Bravery comes in many forms, not all of them gallant or daunting tasks. Michael Douglas’ films list is likely not important to him at the moment. Despite side effects of treatment for stage-four cancer, he recently walked his daughter to school, reveling in the moment that he was able to do so and wanting to treasure the simple moments. His bravery came in venturing out into the public eye, where his appearance and strength could be observed and discussed. Each of us must decide our own definition of bravery, and for those of us who know how much we suffer in silence, it may be as simple as making a fine appearance and then being our true selves around those we love and trust the most.
About the Author: Lisa Copen is the founder of National Invisible Chronic Illness Awareness Week and Rest Ministries, the largest Christian organization that specifically serves the chronically ill. This article was formerly featured at the Huffington Post and received 245 comments before comments were closed. See some of the interesting discussion at the Huff Post.
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Taking a little time to come with ideas for how to handle a crisis is a valuable exercise for anyone living with a chronic, invisible illness. After all, to live with a chronic illness is to know that a crisis will come your way at some point. This list comprises the things I’ve learned about how to cope when life throws you a curve ball. As I’ve matured and had to learn how to deal with changes brought about by chronic illness, it has become easier and easier to cope with things I never thought I could handle.
By focusing on breathing I can keep myself in the moment and stop my brain from running wild with all the “what ifs.” It’s always the best place to start when something goes wrong.
(2) Focus on being rational and maintaining perspective
It’s in my nature to start flipping out during a crisis. It takes a concerted effort to keep myself thinking rationally. I do my best to keep reminding myself that I can handle whatever has been thrown my way and that freaking out does nothing but make me upset. The older I get the easier I find it to do this. I used to completely lose it and go into hysterical crying with any crisis. I still do that sometimes, but much less often.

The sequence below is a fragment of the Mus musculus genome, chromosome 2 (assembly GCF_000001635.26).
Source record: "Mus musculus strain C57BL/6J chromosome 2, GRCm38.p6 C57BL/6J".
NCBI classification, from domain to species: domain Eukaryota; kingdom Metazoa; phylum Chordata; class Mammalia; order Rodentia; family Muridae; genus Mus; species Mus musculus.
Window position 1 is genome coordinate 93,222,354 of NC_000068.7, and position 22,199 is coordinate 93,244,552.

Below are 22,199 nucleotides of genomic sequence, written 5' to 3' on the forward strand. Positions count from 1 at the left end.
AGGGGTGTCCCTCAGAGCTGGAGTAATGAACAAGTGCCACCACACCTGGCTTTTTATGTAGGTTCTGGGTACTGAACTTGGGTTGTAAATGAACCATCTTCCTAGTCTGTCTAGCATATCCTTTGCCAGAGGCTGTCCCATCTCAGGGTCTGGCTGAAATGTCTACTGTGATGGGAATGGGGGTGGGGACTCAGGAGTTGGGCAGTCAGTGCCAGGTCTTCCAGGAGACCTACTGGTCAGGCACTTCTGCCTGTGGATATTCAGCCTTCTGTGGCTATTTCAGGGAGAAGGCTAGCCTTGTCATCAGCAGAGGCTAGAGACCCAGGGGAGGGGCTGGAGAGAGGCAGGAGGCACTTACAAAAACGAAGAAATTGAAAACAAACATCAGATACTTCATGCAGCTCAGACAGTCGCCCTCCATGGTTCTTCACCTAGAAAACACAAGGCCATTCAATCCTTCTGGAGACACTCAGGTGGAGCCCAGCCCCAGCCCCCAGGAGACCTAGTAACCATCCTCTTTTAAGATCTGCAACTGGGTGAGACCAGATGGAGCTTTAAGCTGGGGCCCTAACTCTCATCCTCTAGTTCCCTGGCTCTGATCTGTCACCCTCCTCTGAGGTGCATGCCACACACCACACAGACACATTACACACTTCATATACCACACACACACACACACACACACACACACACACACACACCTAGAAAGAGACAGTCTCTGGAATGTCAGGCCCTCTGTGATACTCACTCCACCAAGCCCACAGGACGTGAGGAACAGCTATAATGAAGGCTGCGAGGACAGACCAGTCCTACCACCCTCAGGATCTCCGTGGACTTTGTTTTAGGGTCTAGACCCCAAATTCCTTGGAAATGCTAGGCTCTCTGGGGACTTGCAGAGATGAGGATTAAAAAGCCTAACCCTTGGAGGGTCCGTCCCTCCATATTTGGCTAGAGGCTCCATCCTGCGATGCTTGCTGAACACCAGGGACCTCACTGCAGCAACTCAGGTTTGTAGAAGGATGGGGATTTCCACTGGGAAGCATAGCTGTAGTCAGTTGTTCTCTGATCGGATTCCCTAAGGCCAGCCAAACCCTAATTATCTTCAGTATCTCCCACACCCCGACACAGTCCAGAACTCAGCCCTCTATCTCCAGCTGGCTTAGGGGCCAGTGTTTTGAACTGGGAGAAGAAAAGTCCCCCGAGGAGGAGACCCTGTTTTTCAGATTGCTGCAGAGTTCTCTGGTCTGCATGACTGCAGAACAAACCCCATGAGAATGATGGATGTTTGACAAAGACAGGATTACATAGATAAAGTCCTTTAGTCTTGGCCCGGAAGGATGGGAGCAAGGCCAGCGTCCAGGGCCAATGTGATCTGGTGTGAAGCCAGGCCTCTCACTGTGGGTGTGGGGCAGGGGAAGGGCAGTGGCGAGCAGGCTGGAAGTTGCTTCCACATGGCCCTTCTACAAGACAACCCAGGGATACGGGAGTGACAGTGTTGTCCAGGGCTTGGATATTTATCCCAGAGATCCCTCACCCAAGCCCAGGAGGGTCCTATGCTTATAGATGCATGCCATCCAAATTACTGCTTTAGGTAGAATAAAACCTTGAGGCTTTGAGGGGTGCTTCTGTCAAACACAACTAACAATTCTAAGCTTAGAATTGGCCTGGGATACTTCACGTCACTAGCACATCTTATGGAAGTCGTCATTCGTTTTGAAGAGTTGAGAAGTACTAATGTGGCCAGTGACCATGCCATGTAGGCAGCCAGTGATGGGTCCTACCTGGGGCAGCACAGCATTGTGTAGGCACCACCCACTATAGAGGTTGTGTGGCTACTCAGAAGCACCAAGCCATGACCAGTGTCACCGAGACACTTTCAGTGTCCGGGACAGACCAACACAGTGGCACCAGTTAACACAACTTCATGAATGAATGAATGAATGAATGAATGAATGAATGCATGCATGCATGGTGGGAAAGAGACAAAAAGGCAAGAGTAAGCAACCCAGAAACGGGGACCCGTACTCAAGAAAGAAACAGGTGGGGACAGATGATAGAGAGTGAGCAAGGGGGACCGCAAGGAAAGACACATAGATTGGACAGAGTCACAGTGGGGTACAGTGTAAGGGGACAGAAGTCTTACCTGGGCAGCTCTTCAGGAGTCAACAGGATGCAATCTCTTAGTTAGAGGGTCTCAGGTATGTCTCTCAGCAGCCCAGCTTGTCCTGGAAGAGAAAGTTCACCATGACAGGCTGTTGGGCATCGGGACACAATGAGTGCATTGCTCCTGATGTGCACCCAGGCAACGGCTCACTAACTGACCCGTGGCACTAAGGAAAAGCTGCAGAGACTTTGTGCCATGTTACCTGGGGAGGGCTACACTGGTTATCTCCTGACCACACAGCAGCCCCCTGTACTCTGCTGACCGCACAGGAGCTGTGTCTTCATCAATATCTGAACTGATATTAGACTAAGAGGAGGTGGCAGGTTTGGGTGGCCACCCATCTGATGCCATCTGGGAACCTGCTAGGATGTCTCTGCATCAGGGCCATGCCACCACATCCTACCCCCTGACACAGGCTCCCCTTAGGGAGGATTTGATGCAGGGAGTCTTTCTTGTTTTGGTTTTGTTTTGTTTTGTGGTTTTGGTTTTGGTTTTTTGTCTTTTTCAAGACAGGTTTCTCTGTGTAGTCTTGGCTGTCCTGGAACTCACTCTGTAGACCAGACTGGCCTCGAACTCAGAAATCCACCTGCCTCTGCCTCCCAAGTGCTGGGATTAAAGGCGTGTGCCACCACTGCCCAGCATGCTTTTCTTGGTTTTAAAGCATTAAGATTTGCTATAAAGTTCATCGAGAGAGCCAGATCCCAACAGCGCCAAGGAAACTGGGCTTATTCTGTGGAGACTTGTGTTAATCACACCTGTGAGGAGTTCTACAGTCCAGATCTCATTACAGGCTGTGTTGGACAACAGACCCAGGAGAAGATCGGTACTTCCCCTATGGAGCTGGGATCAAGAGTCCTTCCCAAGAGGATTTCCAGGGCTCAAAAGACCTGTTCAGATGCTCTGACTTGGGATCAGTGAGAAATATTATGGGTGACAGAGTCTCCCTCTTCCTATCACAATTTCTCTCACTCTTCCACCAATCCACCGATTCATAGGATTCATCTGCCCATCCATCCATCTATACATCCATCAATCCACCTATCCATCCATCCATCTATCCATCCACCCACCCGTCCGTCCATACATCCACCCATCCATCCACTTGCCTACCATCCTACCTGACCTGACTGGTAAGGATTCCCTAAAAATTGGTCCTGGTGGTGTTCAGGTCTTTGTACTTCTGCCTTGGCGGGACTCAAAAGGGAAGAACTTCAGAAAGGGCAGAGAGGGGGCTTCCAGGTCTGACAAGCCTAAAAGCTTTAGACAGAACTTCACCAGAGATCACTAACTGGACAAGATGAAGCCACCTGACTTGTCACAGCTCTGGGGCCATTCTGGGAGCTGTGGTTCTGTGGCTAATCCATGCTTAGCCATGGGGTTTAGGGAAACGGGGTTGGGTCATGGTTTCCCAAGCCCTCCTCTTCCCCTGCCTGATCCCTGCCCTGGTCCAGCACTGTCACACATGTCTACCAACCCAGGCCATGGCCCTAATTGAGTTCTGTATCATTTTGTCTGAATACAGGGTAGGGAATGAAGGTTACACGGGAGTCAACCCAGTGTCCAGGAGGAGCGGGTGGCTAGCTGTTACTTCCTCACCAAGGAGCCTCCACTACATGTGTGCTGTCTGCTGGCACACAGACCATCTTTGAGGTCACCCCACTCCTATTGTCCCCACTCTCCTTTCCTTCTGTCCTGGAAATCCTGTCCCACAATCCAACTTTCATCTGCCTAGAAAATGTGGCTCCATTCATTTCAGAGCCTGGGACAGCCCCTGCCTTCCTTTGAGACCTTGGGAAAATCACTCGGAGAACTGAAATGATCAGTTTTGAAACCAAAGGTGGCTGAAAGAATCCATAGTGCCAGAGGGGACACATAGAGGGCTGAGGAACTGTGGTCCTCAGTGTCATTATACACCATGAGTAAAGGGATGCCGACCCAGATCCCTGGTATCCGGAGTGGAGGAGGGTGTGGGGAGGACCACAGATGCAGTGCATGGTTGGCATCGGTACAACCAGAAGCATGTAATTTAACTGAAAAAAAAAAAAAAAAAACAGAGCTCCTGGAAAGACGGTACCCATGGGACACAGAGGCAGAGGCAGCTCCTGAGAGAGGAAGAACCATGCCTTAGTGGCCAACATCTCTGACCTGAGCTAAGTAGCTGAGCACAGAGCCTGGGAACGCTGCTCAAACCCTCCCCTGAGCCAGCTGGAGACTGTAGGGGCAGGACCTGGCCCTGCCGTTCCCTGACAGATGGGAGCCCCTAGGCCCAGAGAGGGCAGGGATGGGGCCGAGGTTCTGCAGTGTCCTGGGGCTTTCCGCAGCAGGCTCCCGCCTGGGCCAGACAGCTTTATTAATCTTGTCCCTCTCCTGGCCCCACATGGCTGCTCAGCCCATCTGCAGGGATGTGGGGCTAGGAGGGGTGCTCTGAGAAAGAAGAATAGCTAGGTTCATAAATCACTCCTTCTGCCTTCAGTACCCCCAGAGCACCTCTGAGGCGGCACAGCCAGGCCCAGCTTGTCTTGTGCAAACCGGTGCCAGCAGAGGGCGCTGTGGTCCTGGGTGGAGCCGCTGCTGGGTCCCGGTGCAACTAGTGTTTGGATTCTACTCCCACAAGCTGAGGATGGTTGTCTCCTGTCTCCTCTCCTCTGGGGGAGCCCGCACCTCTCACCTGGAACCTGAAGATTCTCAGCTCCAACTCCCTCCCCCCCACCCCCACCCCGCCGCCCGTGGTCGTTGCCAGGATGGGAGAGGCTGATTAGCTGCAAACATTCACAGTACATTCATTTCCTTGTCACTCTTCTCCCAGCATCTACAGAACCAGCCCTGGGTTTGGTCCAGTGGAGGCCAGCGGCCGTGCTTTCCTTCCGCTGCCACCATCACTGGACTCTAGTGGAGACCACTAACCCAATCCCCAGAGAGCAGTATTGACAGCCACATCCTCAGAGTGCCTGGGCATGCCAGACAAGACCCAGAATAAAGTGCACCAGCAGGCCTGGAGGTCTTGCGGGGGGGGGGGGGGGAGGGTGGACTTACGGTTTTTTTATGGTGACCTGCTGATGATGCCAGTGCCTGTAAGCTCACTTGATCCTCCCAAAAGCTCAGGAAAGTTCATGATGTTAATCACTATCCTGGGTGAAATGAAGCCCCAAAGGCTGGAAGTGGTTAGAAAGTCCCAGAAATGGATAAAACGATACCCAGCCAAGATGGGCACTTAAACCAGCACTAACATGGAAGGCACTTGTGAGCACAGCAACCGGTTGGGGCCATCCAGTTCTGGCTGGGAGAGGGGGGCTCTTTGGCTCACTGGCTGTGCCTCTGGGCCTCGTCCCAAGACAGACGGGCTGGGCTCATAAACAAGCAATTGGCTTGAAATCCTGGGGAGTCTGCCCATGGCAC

In addition to my husband, parents, and closest friends, I’m part of a fantastic, close knit message board of women who provide the most amazing support both day-to-day and in a crisis. It’s like our own little Internet family. I don’t know what I would do without them. The online migraine and chronic illness community is an incredible source of support, too.
Discussing your situation with people who truly understand because they are living the same thing is amazing. Turning to other people also often helps me discover options and solutions I would never have thought of on my own.
(4) Ask for help
This is hard for me. I don’t like to need to ask for help. I want to be independent. But when push comes to shove sometimes it would be downright stupid to suffer silently when someone who loves you could do something to make things easier for you. Not everyone is lucky enough to have a supportive family or group of friends. Since I do, I should let them help me. They want to.
I have a scary tendency to chastise myself for any part I think I might have had in bringing about a crisis. For instance, if I’d only tried harder I wouldn’t have lost my job. Never mind that I was dealing with three years of constant migraines when I quit working. It’s much easier to deal with a crisis if I can have compassion toward myself and remember that most crises are just a fluke rather than something I deserve for being a bad person.
In conclusion. . .
Coping with a crisis is and probably always will be hard. But with a better idea of what helps me push through I have more confidence in my ability to survive just about anything. You can do the same by coming up with an approach that suits your needs and tendencies before you need to cope with your next crisis.
About the Author: Diana Lee lives with chronic migraine disease, occipital neuralgia, diabetes, polycystic ovary syndrome and depression. She blogs about living with chronic pain, migraines and depression at her site, Somebody Heal Me, and interacts with other patients on Twitter, Facebook and Google+.
She is a licensed attorney, but is currently on disability because of the frequency and intensity of her chronic intractable migraines. She is married and mommy to two furbabies, Felix the cat and Maisy the Jack Russell Terrier. She loves reading, mindfulness meditation, watching college football and basketball, reality TV, laughing and being an advocate for other patients.